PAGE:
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Figure 1: Examples of arterial identification. (A) Circle of Willis, identification, and section of arterial segments. (B) Identification of penetrating arteries neighboring the parent large artery. D, distal; P, proximal.

Mentions: Arteries were obtained from 336 brains, from which 2279 large brain arteries and 1488 penetrating arteries were collected (Figure 1). The brains were obtained from four different sources of tissue collection, including the Manhattan HIV Brain Bank (MHBB) at the Mount Sinai School of Medicine (N = 189), the Macedonian/New York Psychiatric Institute Brain collection (N = 104), the New York Brain Bank/Alzheimer's Disease Research Center at Columbia University (N = 25), and the Brain Endowment Bank at University of Miami (N = 18). The descriptions of each tissue collection, the population from which the brains were obtained, and the variable definitions are listed in Table 1. Two clinical groups of interest were identified as cases: individuals with HIV (N = 138) and individuals with pathologically-confirmed Alzheimer disease (AD) as a model of pathological aging (N = 25). HIV(−) and AD(−) controls were matched 1:1 by age (±5 years) and sex, where possible, to the cases. All brain sources had approval by the IRB at their respective institutions.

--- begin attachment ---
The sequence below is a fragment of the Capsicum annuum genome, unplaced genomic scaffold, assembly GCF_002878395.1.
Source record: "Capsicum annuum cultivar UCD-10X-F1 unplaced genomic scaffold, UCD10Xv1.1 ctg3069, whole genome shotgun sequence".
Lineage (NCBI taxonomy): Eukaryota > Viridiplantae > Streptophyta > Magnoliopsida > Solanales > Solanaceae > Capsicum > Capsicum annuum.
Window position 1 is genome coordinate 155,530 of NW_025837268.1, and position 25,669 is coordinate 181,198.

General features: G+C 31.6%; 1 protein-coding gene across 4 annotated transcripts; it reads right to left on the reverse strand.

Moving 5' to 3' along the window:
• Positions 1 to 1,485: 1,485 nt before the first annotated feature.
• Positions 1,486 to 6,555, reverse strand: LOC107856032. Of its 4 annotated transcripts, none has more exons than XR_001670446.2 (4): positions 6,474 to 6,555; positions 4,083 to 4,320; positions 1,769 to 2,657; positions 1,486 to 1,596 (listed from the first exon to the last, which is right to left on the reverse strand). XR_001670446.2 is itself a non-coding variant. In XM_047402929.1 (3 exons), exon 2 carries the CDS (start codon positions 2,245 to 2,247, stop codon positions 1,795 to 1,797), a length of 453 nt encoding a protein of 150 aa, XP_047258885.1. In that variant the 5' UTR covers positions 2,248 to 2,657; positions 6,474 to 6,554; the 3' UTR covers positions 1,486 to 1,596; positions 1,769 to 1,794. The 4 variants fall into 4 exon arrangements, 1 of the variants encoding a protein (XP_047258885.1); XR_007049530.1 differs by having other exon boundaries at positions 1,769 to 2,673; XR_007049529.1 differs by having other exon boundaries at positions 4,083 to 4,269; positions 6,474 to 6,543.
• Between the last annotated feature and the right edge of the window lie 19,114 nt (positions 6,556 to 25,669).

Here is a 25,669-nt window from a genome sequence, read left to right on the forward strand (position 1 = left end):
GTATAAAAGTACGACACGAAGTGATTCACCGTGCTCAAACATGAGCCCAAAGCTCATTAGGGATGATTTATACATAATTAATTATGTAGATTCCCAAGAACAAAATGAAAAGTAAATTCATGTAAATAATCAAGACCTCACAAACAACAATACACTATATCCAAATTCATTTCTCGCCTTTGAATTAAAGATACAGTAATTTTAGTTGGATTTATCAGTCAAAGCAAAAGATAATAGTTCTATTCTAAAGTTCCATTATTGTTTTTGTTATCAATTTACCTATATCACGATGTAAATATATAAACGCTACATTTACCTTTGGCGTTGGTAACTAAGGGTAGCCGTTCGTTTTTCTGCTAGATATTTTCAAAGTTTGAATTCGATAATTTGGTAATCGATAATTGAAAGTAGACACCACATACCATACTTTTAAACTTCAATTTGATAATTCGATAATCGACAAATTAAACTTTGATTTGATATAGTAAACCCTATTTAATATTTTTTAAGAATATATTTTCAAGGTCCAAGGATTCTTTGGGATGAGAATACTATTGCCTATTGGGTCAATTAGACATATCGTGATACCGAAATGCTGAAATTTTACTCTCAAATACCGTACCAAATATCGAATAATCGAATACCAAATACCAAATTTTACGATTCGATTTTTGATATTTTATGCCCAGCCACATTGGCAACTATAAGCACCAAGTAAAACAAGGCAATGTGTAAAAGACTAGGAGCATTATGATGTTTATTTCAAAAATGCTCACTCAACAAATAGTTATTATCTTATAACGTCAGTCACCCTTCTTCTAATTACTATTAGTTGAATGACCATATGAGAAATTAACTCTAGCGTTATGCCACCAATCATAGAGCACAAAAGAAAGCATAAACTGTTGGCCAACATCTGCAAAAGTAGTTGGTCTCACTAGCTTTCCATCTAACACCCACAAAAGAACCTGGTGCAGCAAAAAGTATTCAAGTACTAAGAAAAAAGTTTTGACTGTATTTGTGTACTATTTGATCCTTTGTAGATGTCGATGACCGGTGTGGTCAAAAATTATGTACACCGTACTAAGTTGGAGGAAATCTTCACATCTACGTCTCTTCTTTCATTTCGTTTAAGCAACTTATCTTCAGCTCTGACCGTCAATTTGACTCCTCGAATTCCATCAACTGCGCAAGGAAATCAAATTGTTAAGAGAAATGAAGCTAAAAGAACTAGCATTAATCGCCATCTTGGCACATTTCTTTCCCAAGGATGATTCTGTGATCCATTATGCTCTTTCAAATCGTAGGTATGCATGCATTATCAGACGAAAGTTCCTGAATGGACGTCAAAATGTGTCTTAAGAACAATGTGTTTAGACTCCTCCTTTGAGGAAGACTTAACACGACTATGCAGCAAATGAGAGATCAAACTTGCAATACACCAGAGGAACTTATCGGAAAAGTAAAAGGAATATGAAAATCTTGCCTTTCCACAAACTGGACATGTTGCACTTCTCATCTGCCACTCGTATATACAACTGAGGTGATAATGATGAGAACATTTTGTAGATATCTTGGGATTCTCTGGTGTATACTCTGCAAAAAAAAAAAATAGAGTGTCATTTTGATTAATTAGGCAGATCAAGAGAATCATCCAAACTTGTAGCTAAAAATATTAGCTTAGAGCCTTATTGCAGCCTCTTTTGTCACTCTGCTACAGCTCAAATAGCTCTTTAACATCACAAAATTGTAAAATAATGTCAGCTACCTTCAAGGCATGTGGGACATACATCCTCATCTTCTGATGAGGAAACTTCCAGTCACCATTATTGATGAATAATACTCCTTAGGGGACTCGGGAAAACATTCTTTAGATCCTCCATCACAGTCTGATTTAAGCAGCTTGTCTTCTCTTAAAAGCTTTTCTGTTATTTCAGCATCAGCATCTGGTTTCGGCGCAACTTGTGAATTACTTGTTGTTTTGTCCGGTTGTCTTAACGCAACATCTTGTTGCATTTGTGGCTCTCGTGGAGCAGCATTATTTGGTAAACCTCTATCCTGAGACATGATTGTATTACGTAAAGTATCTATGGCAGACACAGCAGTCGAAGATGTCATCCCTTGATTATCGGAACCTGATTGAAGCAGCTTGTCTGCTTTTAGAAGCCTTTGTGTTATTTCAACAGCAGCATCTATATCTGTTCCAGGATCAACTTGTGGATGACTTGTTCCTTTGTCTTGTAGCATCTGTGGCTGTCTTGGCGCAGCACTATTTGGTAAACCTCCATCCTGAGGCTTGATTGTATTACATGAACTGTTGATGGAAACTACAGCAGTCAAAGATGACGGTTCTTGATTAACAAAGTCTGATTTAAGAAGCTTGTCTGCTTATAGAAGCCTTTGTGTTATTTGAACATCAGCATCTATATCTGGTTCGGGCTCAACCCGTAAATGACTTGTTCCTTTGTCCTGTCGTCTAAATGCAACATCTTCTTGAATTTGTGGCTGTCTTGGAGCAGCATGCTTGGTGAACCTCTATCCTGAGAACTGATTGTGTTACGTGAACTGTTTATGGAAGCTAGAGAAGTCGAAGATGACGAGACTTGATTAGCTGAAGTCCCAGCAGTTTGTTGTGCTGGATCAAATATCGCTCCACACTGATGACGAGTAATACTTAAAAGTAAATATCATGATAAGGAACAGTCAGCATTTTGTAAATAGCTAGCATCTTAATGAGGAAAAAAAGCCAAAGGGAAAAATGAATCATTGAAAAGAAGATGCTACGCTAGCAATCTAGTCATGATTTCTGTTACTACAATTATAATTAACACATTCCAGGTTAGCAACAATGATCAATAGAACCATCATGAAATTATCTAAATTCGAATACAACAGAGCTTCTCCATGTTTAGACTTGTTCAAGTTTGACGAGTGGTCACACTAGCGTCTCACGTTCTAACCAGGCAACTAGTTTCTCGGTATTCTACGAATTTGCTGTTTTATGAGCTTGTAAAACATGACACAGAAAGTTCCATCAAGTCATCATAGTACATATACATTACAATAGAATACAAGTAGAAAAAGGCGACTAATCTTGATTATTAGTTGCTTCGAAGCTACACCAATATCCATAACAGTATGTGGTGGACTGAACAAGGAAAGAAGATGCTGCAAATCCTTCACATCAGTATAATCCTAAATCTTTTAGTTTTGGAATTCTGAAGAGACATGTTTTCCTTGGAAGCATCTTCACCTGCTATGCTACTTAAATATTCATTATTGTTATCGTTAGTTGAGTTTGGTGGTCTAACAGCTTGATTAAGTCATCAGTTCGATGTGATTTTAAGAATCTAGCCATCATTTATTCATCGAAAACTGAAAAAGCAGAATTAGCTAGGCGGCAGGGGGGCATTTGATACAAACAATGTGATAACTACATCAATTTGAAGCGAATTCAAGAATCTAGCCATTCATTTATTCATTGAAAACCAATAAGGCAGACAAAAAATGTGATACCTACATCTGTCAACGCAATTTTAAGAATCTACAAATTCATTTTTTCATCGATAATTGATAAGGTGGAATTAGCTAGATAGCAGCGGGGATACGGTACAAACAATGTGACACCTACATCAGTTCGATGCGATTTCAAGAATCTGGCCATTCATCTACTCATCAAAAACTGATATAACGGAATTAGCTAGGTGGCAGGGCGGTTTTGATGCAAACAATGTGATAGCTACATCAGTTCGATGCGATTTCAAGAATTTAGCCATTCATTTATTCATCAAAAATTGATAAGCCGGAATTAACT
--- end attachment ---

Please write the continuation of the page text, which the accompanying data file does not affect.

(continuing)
A quantitative perspective to the study of brain arterial remodeling of donors with and without HIV in the Brain Arterial Remodeling Study (BARS).

Gutierrez J, Rosoklija G, Murray J, Chon C, Elkind MS, Goldman J, Honig LS, Dwork AJ, Morgello S, Marshall RS - Front Physiol (2014)

Examples of arterial identification. (A) Circle of Willis, identification, and section of arterial segments. (B) Identification of penetrating arteries neighboring the parent large artery. D, distal; P, proximal.
© Copyright Policy - open-access
Related In: Results  -  Collection

License
Show All Figures
getmorefigures.php?uid=PMC3928551&req=5

Figure 1: Examples of arterial identification. (A) Circle of Willis, identification, and section of arterial segments. (B) Identification of penetrating arteries neighboring the parent large artery. D, distal; P, proximal.